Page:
By Katie Bennett, Contributing Writer
An entryway is the first thing most people will see when they come into our home. It’s our first opportunity to set the scene for the rest of their time with us. It’s our first opportunity to make them feel at ease, welcomed and comfortable. It’s our first opportunity to set a pleasant tone for our home and time together.
I believe it’s a space that’s worth considering. Creating an inviting entryway is one way to proactively invest in a hospitable home.
Of course, the home itself is not the answer to true, godly hospitality. That comes from the hearts of those dwelling therein.
However, for me, putting thought into my entryway has been a fun way to express my heart for welcoming others.
So, let’s consider it for a moment.
How to Create a Welcoming Entryway
When guests come through our front doors, are they greeted by chaos or beauty? Are they greeted by a jumble of backpacks and dirty socks or by cozy and welcoming decor?
If your answers were the former, here are some suggestions for changing the tone.
Nothing adds life quite like life itself. This year for the first time I created plants outside my door, and the effect is delightful.
I’m sure many of you have green thumbs, but I certainly don’t. My planters look amazing anyway! Great soil and regular watering make this nearly fool-proof.
Place a wreath on the door.
It’s beautiful and welcoming. A wreath on the door is an easy and effective way to add a touch a care. You can find one for every season.
Invest in a cheery door mat.
Give those entering a place to wipe their feet while greeting and welcoming them with a fun message or print. Sometimes it’s the little things that set the tone.
Keep it clutter-free.
It’s practical to store certain things near the front door. However, no matter your particular set-up, a little de-cluttering can go a long way in beautifying this area.
- Reevaluate the items you’re storing in your entryway. If they’re not used frequently, they probably shouldn’t be there. This is a key traffic-way in most homes, so de-cluttering it will promote good flow.
- If you have an entryway closet, organize it. Remove items that take up space but don’t deserve this prime location. Include only items that are accessed regularly. If necessary, invest in organizers to keep it in shape. An organized closet will be used more frequently, meaning fewer shoes strewn about the floor.
- If you con’t have a closet, consider investing in a chest, coat hanger or bins. Find some way to hide and organize unsightly items.
For more motivation from Katie to de-clutter your home, click HERE.
Add fun decor.
If you want to take things a step further, decorate! Don’t overlook this space just because you don’t tarry here. You will be surprised how much you and others will enjoy the attention you place to creating a visually appealing entryway.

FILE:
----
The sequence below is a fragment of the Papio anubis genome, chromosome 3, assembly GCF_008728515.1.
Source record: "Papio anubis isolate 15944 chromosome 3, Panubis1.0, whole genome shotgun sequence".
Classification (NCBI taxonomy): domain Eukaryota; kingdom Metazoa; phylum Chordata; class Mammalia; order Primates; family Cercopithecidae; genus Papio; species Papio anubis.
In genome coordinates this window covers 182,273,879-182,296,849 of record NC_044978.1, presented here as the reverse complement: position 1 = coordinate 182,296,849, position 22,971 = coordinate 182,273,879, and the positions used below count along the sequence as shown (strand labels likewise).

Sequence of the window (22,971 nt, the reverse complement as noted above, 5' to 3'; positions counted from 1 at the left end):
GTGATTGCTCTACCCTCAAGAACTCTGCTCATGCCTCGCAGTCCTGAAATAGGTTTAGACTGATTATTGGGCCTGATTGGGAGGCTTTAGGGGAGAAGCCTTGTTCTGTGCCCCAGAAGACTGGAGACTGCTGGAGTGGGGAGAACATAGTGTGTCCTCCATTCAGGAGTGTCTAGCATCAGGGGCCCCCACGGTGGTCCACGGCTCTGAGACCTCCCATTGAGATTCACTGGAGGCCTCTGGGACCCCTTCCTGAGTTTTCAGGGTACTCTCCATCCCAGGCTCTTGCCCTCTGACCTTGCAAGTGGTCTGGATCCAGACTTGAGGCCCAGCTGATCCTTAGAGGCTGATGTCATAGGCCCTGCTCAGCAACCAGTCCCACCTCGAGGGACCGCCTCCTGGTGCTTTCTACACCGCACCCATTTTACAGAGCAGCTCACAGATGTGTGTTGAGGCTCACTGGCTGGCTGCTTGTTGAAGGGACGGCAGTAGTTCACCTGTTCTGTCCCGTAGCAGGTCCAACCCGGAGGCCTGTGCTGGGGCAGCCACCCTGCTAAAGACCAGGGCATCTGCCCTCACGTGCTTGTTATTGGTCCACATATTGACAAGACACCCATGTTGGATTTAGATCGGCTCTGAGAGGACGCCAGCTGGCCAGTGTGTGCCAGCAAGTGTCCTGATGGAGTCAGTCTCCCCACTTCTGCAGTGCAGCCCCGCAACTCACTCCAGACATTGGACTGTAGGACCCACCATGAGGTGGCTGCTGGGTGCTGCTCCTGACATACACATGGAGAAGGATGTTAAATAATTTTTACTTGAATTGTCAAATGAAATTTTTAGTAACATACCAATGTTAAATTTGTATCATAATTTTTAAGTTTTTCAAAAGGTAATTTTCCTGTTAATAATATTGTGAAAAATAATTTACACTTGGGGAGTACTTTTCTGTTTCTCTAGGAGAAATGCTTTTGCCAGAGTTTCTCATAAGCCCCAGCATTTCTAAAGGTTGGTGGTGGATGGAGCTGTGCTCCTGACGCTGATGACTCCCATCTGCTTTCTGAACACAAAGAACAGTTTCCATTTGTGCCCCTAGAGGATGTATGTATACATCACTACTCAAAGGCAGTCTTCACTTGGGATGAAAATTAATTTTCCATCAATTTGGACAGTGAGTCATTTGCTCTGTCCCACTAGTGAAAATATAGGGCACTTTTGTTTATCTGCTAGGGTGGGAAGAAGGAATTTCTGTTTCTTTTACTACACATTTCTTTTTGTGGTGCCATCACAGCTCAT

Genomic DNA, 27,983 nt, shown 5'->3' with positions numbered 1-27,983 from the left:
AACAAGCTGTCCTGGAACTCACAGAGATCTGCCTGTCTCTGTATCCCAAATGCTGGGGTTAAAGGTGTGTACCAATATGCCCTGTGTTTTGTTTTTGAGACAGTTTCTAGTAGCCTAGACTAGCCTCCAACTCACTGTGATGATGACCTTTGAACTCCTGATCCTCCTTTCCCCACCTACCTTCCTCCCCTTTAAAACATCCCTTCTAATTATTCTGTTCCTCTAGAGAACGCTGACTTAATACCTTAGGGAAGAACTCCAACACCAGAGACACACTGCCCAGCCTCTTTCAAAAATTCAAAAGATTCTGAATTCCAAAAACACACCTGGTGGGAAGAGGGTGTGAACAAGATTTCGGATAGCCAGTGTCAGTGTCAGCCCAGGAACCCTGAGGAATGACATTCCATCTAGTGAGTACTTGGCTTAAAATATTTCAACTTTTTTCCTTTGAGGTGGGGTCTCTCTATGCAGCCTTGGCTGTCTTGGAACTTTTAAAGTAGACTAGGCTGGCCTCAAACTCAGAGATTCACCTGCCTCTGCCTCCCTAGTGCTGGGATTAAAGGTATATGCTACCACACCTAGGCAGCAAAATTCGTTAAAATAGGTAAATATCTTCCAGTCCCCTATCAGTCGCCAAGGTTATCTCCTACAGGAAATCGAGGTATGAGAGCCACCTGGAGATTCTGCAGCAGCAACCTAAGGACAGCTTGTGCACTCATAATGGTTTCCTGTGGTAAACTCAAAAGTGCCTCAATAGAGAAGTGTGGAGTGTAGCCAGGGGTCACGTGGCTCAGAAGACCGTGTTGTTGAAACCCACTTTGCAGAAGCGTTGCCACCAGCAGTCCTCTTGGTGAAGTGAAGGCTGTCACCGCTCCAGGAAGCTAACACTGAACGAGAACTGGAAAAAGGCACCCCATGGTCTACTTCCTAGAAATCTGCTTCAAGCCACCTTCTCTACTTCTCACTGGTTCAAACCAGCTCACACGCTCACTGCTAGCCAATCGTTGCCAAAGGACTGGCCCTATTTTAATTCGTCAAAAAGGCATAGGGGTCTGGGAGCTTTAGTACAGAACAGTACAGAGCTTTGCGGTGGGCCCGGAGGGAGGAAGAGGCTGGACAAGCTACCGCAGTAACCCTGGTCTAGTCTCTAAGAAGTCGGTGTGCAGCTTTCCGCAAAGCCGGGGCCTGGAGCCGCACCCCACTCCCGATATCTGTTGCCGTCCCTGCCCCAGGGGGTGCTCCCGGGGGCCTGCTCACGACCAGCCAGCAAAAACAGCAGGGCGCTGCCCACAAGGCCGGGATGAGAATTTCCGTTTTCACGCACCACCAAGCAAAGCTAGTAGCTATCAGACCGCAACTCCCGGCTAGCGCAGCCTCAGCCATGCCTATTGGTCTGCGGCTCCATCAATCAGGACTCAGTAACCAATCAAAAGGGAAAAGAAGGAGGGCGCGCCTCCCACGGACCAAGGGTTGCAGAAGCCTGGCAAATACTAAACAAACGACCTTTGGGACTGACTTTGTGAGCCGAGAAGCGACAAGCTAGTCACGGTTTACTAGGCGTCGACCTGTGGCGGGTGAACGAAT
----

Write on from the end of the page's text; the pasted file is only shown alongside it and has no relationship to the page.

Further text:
- Consider a fun piece of furniture if you have the space. I recently bought this fun console table in aqua for my entryway, and I’m super happy with it!
- Add a pretty mirror. This is functional (you can check your hair before you leave the house), and it creates an illusion of space light to a likely small area. I love this one from Target for example.
- Use other decorations at a minimum. Remember the “uncluttered” thing? A fun tray can be a nice touch. This entryway by Better Homes and Gardens is one of my favorites. In fact, seeing this very photo is what first motivated me to redecorate my own entryway.
Place an accent lamp to your entryway table.
Family members and guests arriving after dark will appreciate this added touch. Cozy light is always welcoming and allows those coming through your doors to see their way.
- Accent lamps can be placed on a timer such as this, which will allow you to set it and forget it. Then, every evening your lamp will come on automatically as evening nears and shut off at the time you’ve pre-selected.
Create a perch
If people will be putting on and removing shoes, this is an especially good idea. Seating also creates a homey, comfortable feeling. Consider tucking a stool under your console table or setting one in a corner.
Be ready with a warm greeting.
As mentioned above, while entryway décor can set a fun and welcoming tone, it’s nothing compared to a warm greeting and heart of love. So when someone knocks on your door, the most important element of a welcoming entryway is YOU. A smile. A hug. An “I’m glad you’re here” or “Welcome, come right on it” are far more important than any detail.
So go, exercise hospitality this week!
What’s your favorite or most clever entryway design element?
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